Looking beyond biomedical knowledge and interventions

In my experience, many older and aging adults are indeed active participants in shaping their worlds, trying to remain as healthy and well as possible. As just one example, I have met many older adults who have made changes to their sleep hygiene and have explored natural sleeping aids like magnesium to improve their sleep because of a reluctance to “take another da*n pill.”  As the authors state, “If given the opportunity, many might choose instead to take advantage of complimentary practices for health and health.” In fact, alternate treatments are playing an increasing important role in people’s management of their health.  One study for the year 2015/2016  found that 79% of Canadians have used at least one complementary or alternative medicine or therapy some time in their lives.  Say hello to interventions and practices like acupuncture, yoga, massage therapy, breath work, meditation, energy medicine.  And while I understand there are complex regulation issues, Canadians are voting for this with their pocket books, spending an estimated $8.8 billion on CAM in the latter half of 2015 and first half of 2016.

My biggest concern about utilizing complimentary and alternate medicine is the shroud of secrecy about it. While the number of medical schools that offer courses on complementary and alternative medicine (CAM) is on the rise in United States and Canada, there continues to be a great divide. In my experience as a homecare social worker and virtual caregiver coach, those who share about utilizing CAM usually do not share this with their doctor for fear of being mocked or criticized or dismissed. Physicians have limited knowledge about their use.  If nothing else, pursuing these other routes to health and wellbeing is taking ownership, and, ideally, should be recognized, respected and incorporated into an overall health and wellness strategy.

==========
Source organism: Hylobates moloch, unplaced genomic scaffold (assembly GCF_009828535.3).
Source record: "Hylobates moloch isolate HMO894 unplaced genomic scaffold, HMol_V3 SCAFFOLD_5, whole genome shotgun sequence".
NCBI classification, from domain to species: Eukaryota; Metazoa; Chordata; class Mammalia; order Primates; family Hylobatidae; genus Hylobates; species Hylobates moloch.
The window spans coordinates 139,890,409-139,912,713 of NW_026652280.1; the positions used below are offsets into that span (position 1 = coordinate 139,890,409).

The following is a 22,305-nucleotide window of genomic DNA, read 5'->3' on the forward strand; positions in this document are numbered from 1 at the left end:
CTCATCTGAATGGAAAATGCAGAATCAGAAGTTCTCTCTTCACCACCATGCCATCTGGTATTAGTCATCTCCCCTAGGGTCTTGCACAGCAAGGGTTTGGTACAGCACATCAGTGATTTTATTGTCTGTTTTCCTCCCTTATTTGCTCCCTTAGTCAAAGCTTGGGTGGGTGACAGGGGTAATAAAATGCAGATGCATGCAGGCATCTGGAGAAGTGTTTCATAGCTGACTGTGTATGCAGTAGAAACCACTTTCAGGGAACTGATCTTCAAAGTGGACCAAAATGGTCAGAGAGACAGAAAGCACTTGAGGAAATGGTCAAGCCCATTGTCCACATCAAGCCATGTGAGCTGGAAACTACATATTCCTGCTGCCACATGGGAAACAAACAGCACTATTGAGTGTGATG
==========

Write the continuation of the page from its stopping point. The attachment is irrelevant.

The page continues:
The authors conclude nicely that “holistic health care interventions will need to be formed based not only on the underlying biological mechanisms of disease, but also, on the lifestyle, emotional and economic indicators tied to a person’s health.”  That is the ticket to successful health interventions, now and in the future.

I have noticed that adult daughters and sons are more likely to be worried and anxious about their aging parent, and managing in their home, than are the parent themselves.  This is sometimes the (unspoken and often, unrecognized) driver behind, suggestions at best, and at worst, demands that their parent to move into a retirement home or community. If their parent goes into a retirement home, for example, the daughter or son will worry less. This is of course one solution to worrying less. At the same time, I encourage the adult kids to work on their own fears and worries rather than focusing exclusively on their parents making changes so they feel better. I also wonder whether there isn’t some conscious or unconscious belief system about aging, associating it almost exclusively with illness and decline.


Jane Vock is a social worker with over 25 years of experience connecting with people in many settings; community counseling, home care and most recently as a Caregiver Program Manager for Elizz. Jane supports and assists family caregivers by providing caregiver coaching and creating caregiver focused content.